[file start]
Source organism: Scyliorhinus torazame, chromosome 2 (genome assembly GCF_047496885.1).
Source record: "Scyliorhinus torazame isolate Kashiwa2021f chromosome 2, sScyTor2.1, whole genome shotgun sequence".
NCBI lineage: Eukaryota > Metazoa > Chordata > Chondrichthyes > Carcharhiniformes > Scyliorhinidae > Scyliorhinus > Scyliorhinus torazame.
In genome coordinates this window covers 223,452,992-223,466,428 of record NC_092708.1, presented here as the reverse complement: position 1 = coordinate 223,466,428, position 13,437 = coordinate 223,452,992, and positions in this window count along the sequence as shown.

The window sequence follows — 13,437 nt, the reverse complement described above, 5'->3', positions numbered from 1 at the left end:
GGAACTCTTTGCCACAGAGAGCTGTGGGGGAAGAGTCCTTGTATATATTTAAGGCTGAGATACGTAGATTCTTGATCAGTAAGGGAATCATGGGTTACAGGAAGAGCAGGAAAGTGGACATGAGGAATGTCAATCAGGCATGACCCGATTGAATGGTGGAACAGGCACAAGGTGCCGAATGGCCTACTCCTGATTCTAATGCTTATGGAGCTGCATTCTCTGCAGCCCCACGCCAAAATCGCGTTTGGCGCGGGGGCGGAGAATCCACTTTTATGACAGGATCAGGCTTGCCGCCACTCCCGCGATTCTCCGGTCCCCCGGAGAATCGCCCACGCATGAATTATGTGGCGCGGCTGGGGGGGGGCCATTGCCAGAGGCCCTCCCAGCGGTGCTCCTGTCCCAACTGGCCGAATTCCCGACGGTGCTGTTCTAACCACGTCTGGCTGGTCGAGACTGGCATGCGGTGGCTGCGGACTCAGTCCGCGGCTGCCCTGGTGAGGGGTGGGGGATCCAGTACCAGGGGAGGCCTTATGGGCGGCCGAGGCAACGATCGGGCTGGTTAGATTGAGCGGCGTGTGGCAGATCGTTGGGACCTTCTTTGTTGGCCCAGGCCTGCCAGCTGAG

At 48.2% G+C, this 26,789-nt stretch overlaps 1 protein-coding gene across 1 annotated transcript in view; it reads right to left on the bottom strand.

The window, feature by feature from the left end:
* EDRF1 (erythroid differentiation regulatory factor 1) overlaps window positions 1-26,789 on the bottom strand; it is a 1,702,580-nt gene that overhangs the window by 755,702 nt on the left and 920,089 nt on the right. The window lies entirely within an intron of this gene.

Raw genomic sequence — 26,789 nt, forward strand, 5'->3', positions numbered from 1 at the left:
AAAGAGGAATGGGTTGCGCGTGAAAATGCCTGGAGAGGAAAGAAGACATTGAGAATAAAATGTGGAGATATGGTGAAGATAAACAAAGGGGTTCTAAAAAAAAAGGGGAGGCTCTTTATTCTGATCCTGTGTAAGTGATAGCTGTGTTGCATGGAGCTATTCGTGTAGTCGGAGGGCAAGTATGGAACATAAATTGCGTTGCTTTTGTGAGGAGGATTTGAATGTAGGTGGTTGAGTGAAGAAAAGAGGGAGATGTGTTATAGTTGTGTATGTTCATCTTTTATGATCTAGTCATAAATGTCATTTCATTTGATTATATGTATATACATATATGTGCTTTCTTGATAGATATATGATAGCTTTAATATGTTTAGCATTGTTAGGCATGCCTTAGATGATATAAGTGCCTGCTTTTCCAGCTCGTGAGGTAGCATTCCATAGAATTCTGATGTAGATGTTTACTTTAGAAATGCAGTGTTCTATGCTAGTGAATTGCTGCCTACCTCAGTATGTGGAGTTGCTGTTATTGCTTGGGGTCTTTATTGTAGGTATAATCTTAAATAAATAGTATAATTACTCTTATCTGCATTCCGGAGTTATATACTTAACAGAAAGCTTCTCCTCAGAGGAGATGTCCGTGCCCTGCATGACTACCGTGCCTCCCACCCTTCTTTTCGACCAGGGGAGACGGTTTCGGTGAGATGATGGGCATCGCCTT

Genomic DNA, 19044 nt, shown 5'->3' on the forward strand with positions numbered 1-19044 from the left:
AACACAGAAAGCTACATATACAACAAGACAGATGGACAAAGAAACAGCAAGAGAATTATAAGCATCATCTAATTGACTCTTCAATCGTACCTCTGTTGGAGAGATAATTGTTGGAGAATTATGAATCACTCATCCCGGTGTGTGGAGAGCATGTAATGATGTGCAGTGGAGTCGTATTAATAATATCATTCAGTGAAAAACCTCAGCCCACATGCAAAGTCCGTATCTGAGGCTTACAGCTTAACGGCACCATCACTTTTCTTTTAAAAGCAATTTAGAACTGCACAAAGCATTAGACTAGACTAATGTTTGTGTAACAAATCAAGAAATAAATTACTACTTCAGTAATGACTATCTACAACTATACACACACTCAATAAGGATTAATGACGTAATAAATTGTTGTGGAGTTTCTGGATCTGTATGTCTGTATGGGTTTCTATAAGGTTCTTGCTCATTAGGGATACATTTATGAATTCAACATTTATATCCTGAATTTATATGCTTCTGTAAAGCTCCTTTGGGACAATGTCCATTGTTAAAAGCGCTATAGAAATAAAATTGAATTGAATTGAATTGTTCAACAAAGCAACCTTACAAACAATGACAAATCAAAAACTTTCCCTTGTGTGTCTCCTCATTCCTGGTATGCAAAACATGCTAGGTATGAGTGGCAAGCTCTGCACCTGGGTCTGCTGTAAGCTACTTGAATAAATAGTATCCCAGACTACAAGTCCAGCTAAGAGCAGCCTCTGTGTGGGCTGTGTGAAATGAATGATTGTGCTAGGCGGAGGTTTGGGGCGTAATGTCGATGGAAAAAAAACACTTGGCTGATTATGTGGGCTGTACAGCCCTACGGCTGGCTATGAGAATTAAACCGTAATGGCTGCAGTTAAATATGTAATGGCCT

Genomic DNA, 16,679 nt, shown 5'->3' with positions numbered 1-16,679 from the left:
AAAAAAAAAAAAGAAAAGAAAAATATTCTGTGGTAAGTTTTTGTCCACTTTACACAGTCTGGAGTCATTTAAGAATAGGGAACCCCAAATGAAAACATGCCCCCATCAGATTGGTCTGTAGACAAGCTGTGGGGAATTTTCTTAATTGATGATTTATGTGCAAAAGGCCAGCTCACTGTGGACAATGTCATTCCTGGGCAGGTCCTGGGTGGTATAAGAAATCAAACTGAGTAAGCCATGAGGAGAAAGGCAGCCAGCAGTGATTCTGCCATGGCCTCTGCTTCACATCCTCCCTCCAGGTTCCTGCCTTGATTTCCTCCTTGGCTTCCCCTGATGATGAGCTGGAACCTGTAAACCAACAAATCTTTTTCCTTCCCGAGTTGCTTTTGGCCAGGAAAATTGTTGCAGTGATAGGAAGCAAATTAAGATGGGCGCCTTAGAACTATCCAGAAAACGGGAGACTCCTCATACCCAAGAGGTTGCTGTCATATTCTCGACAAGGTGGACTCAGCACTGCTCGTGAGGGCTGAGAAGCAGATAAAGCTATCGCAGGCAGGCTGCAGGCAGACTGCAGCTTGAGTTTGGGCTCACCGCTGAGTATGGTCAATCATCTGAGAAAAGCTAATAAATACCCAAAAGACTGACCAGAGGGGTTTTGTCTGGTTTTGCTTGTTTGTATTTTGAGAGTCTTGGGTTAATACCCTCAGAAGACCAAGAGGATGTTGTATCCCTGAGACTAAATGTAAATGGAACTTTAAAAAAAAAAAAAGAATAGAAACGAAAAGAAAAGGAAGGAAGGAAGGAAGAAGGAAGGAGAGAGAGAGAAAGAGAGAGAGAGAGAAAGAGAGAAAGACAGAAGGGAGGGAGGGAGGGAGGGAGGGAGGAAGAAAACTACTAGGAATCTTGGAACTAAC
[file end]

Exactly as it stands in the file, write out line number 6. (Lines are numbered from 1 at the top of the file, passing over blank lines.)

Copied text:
GGAACTCTTTGCCACAGAGAGCTGTGGGGGAAGAGTCCTTGTATATATTTAAGGCTGAGATACGTAGATTCTTGATCAGTAAGGGAATCATGGGTTACAGGAAGAGCAGGAAAGTGGACATGAGGAATGTCAATCAGGCATGACCCGATTGAATGGTGGAACAGGCACAAGGTGCCGAATGGCCTACTCCTGATTCTAATGCTTATGGAGCTGCATTCTCTGCAGCCCCACGCCAAAATCGCGTTTGGCGCGGGGGCGGAGAATCCACTTTTATGACAGGATCAGGCTTGCCGCCACTCCCGCGATTCTCCGGTCCCCCGGAGAATCGCCCACGCATGAATTATGTGGCGCGGCTGGGGGGGGGCCATTGCCAGAGGCCCTCCCAGCGGTGCTCCTGTCCCAACTGGCCGAATTCCCGACGGTGCTGTTCTAACCACGTCTGGCTGGTCGAGACTGGCATGCGGTGGCTGCGGACTCAGTCCGCGGCTGCCCTGGTGAGGGGTGGGGGATCCAGTACCAGGGGAGGCCTTATGGGCGGCCGAGGCAACGATCGGGCTGGTTAGATTGAGCGGCGTGTGGCAGATCGTTGGGACCTTCTTTGTTGGCCCAGGCCTGCCAGCTGAG